virtue, far from being its own reward, is duly
and handsomely recompensed.
OF COURSE, if any modern author attempted
to examine such moral problems as Richard-
son dealt with in the same priggish vein, he
would be greeted derisively and consigned to
the literary dustbin. "Pamela," however, seems
to have been popular enough. It still is to a
certain extent. I even know of one girl who
waded through volume two.
Yet, its deficiencies were obvious even to
critics of the eighteenth century like Samuel
Johnson and especially to Henry Fielding who
originally entitled his take-off on Richardson,
"Shamela." What started out as a burlesque
grew into that "comic epic in prose" known to
the world as "Joseph Andrews." Joseph is
Pamela's brother. A parallel situation to that
of Pamela exists between him and his mistress.
Thus Lady Booby tries to overpower Joseph,
but fails. Fielding describes this with beauti-
ful and really quite blistering satire, i. e.,
"The lady, being in bed, called Joseph to her,
bade him sit down, and having accidentally
laid her hand on his, she asked him if he had
ever been in love."
Richardson laid stress on code and conform-
ity. He could never rid himself of the awe
a commoner feels for his social superiors. Field-
ing, on the other hand, was an accepted member
of the gentry-so he could afford to deride it.
Fielding's real hero is not Joseph but Parson
Adams, the kind of man who may suffer a
thousand quixotic mishaps but whose every
native impulse bubbles over with good will. He
treats everyone with a characteristic generos-
ity Fielding admires.
Parson Adams' sincerity is his most signifi-
cant trait. Fielding judged his people by their
motives-whereas Richardson was interested in
the deed done, not what lay behind it. Obedi-
ence to custom had centrality in Richardson's
mind. Pamela abides by the established proto-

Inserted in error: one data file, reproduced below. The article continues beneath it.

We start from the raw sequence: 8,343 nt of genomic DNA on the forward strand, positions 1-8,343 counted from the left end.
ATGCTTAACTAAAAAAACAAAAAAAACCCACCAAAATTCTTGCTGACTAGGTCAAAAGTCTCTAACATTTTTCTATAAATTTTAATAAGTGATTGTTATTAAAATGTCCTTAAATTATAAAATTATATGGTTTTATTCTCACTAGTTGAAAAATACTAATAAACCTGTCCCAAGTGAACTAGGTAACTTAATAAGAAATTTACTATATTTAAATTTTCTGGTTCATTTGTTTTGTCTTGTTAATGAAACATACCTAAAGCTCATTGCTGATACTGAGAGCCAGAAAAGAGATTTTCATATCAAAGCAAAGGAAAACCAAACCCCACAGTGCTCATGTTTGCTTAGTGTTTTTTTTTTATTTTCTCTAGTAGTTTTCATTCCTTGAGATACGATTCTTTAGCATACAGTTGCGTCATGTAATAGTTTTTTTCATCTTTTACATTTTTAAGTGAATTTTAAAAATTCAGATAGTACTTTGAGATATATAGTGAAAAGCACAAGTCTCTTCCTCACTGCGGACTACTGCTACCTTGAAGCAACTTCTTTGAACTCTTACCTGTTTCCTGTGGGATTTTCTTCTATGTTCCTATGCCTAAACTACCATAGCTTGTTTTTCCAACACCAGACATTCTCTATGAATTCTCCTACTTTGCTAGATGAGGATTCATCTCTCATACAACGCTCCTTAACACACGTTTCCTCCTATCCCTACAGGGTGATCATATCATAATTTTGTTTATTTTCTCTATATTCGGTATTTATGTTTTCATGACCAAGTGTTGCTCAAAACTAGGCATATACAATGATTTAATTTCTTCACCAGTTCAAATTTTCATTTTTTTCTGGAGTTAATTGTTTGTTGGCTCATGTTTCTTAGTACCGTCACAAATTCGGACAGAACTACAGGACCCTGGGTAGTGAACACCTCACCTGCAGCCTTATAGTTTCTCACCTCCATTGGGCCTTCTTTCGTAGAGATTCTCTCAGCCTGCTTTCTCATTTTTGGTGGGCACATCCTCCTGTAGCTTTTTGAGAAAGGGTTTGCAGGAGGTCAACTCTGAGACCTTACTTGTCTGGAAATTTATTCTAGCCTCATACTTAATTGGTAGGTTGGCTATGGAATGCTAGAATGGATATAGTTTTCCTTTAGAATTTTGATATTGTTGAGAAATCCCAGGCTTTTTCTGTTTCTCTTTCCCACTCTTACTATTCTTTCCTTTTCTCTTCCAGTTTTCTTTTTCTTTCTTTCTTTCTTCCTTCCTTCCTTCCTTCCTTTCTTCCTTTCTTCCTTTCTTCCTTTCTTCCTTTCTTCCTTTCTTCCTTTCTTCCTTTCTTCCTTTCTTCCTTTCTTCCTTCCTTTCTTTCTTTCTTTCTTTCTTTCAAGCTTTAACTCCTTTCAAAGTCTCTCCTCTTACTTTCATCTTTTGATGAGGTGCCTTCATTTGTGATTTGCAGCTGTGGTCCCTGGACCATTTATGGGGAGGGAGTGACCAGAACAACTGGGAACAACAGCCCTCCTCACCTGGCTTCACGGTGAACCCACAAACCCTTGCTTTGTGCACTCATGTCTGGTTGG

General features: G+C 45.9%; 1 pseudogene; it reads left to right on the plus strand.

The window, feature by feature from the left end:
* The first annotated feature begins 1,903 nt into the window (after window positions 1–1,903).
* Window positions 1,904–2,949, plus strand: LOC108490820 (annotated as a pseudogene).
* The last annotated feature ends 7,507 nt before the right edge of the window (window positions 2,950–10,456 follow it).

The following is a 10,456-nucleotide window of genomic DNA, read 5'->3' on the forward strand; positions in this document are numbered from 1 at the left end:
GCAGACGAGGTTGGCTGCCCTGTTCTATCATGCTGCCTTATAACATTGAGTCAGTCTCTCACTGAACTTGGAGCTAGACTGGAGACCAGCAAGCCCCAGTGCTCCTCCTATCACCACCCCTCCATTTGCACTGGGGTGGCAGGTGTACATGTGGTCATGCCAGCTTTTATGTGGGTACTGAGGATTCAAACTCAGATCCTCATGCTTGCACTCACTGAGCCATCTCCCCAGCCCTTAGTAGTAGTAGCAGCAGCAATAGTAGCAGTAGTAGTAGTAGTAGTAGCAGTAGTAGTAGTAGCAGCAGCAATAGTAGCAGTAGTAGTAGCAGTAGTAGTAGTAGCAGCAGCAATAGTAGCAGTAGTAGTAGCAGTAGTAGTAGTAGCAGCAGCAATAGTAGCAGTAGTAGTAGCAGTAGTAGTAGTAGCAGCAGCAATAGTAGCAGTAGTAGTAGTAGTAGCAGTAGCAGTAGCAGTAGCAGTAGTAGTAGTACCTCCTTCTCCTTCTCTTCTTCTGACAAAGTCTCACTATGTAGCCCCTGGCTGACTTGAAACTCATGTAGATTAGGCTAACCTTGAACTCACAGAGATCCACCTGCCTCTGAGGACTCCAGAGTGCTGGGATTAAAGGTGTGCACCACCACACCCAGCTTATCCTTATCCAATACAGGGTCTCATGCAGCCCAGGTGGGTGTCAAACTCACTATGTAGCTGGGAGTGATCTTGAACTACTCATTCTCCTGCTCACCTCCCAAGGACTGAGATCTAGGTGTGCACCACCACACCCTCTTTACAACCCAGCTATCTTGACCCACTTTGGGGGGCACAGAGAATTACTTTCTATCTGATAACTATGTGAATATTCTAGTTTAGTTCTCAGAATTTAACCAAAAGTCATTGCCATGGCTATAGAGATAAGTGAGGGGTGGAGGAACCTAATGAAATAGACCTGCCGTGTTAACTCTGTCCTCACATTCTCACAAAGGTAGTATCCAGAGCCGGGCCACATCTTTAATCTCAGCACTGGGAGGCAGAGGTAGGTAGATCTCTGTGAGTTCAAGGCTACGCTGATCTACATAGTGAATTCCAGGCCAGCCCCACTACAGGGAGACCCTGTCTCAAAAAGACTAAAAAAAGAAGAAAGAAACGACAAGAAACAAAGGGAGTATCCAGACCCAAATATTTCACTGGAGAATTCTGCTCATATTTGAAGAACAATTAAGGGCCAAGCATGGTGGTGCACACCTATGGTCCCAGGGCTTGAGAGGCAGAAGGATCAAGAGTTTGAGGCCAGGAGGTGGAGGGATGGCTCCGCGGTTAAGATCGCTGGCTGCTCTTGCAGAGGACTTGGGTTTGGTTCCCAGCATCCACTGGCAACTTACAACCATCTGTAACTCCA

col. Lord B wishes to violate it (and her). Ergo,
he is a fiend. But, no matter how shrewdly
Pamela may have been calculating, the fact
that she was not seduced and did not succumb
until she had wrung a proposal from her master
attest sufficiently-for Richardson-to her purity
of body and soul
Not that I want to kick the corpse of Pamela
or her creator, but the state of mind they
personified can be ddected all too often in
these parlous days. My old girl friend Sheila
who seems to be re-appearing in variously
coquettish disguises on campus, says she would
rather read Richardson than Plato. Draw your
own conclusions, ye who would save the Re-
public of Letters.
THE LARGE GROUP who braved last night's
discouraging weather to view Robert Frier's
tinted travelogue, "Mexican Holiday," at the
Lydia Mendelssohn Theatre was, amply reward-
ed by a colorful, varied look at our neighbor
to the South.

Ranging from the untravelled paths of rural
Mexico to the glamour and glitter of the cap-
ital city, the film maintains a pleasant pace.
The main points of interest are, of course, the
thrilling climatic shots of the volcano Pari-
cutin on an explosive rampage. There are also
some stunning shots of the Grotto of Mummies
in Guanajuato.
Aside from the inevitable sunsets and land-
scapes, Mr. Friers has injected some mild sex
appeal into the proceedings. The fabulously
beautiful Mexican screen star, Dolores delRio,
'is glimpsed at work on a film. Also, a com-
pletely gorgeous blonde creature crops up at
several points in a variety of bathing suits, but
she goes unexplained in Mr. Friers' comment-
ary. For the ladies there is also Mr. Errol
Mr. Friers supplies a running narration for his
film. His voice was not too pleasant to listen
to, but the commentary was light and amus-
ing and unobtrusive.
-Barrie Waters

PROPOSED constitutional am-
endment is now pending in the
Michigan legislature which, if pass-
ed-first by the House and Senate
and then by the majority of the peo-
ple of the state-will profoundly
affect suffrage in this state. Despite
the importance of this measure-an
amfendment which would lower the
legal voting age in Michigan to 18-
many people are not even aware of
the existence of the issue and more
do not fully understand it.
I. went to Lansing recently with
five other University students to at-
tend a public hearing of the House
Judiciary committee on this pro-
posed amendment. I heard argu-
ments pro'and con. I heard a repre-
sentative say, "18-year-olds are now
being asked to fight for their coun-
try. If they're old enough to fight,
they're old enough to vote." And I
heard another representative claim,
"There is no connection between
fighting and voting. A good soldierj
is not necessarily an intelligent vot-
I heard a mother of two children
tell the' committee that she sin-
cerely believed 18-year-olds are
capable of voting intelligently. I
hearet one committee member ask,
"Why lower the voting age to 18?
Why not 17 or 16 Cr 12?" And I
heard a Flint high school student
answer, "The minimum legal vot-
ing age must be set somewhere.
Some number must be arbitrarily
decided upon as the limit. Prob-
ably 18 was chosen for two reasons
-the draft age is now set at 18.
Also-most people graduate from
high school at 18. And one of the
purposes of the proposed new limit
is to avoid the lapse of interest in
government between the age of3
graduation and the age of 21."3